Lights on HuaiHai Lu

Avenue Joffre (today Huai Hai lu) was the focal point of the Shanghai French Concession. Marechal Joffre was a hero of French World War I and many cities in France have a street named after him. The street got its current name from the battle of Huai Hai (1948), that was the decisive point toward the communist victory, the take of Shanghai and the establishment of the people’s republic of China in 1949.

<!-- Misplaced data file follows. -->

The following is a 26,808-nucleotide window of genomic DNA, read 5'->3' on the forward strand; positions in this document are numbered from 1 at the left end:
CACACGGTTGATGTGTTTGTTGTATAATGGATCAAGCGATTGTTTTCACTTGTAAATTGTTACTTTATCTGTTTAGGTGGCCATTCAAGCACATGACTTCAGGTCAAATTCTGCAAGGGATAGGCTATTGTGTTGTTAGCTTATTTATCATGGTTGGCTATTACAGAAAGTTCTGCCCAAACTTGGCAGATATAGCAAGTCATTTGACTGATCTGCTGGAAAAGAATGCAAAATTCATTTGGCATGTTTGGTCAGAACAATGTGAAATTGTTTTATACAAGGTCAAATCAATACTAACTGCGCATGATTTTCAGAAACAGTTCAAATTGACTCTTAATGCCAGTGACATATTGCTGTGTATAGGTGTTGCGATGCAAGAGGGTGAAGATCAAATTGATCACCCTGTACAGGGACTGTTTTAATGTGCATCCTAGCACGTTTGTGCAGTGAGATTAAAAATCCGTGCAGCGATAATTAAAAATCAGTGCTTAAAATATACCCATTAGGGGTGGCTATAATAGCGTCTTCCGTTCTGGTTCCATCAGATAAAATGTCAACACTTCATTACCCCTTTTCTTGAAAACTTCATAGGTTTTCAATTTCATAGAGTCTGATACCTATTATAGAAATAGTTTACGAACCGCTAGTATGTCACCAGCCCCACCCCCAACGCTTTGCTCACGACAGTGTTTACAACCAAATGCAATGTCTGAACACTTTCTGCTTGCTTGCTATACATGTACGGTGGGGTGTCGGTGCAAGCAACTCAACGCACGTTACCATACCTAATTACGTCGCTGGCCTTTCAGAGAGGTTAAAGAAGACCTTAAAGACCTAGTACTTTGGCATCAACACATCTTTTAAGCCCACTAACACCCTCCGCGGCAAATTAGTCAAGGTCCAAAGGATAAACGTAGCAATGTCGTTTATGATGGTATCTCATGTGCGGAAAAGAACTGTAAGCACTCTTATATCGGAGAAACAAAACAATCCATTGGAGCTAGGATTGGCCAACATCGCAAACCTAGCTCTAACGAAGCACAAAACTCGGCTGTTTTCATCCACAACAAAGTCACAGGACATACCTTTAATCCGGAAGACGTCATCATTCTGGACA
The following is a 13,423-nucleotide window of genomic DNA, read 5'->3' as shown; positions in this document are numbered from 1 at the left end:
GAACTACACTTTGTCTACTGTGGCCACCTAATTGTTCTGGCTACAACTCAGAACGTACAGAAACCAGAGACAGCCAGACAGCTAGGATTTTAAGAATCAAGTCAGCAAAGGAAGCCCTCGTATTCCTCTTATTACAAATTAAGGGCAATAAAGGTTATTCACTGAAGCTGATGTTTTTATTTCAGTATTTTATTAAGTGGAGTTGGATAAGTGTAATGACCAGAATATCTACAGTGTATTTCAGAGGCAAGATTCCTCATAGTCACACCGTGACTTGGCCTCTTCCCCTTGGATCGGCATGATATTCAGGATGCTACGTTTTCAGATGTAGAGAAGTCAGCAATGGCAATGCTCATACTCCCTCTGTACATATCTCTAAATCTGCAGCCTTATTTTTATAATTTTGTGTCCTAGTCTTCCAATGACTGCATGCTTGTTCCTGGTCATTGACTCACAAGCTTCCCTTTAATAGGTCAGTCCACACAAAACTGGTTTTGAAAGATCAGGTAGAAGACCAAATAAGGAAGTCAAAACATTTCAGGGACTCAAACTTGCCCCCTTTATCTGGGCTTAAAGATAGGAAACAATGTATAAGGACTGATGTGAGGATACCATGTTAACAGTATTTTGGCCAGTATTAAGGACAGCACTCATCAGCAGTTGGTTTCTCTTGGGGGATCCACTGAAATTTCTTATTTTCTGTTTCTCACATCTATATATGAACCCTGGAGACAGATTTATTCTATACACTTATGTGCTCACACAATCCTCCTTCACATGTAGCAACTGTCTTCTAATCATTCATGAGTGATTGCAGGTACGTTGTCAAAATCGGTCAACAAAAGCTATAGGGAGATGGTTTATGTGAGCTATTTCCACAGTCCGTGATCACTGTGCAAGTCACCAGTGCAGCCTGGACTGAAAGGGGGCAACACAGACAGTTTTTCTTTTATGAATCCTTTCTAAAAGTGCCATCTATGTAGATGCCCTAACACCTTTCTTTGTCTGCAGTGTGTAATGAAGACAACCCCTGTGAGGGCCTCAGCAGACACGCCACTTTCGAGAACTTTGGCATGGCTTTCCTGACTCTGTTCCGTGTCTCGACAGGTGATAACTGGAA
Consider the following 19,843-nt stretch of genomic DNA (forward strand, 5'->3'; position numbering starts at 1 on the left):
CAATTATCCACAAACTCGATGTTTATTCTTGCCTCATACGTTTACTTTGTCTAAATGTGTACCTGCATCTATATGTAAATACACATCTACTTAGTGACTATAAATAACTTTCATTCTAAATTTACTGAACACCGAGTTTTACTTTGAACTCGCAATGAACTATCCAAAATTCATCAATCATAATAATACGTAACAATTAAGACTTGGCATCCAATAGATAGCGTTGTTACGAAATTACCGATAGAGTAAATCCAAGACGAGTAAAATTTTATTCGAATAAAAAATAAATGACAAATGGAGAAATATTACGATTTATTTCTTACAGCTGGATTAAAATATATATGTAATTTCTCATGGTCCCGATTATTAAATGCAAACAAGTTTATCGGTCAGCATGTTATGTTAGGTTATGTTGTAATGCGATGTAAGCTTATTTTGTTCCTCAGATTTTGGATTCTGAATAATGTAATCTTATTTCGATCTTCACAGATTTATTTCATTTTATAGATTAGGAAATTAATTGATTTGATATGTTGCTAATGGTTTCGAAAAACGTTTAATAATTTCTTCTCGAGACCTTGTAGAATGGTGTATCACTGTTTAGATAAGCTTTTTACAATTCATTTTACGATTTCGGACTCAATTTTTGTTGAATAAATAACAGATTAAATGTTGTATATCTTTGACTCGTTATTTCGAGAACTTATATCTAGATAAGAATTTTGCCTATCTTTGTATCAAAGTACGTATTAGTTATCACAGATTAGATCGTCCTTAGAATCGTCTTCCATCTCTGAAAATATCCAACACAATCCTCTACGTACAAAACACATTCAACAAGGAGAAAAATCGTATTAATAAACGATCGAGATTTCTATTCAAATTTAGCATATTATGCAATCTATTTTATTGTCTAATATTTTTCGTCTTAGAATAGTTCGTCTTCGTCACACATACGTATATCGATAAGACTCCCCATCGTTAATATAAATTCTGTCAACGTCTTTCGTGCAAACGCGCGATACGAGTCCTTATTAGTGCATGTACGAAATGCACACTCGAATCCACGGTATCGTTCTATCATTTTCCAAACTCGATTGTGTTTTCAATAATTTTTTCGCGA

The French municipality was located on Avenue Joffre (currently the Central Plaza shopping mall, at the corner of HuaiHai lu and Madang Lu, that is interestingly hosts a Delifrance shop). Although many of the old buildings have gone, the section from Maoming lu to the North South Elevated motorways still looks like the old time.  In the 1930’s, many dress makers, hat shops and tailors were located on that stretch of the street, making it the main fashion shopping center for elegant wealthy citizens of the French concession. Shops were mostly operated by Russians as well as cafe’s, restaurant and bakeries giving to this area the nickname of little Russia. In the same area is located Brooklyn Court and the Cathay Apartments. Most of the old buildings of Huaihai lu have been destroyed to leave space to bright and new skyscrapers, but the above stretch has been more or less left like before. Facades have been renewed, and new additions fit relatively well in the background. Anchor buildings such as the Cathay theater (still a cinema today) and the opposite shop (today selling lingerie) can still be recognized on the pictures down though trees has grown a little since then. The return of high street clothing brands as well as coffee houses just adds to the atmosphere. Like everywhere in Shanghai, cars now drive on the right-hand side, as opposed to the left-hand side in old Shanghai.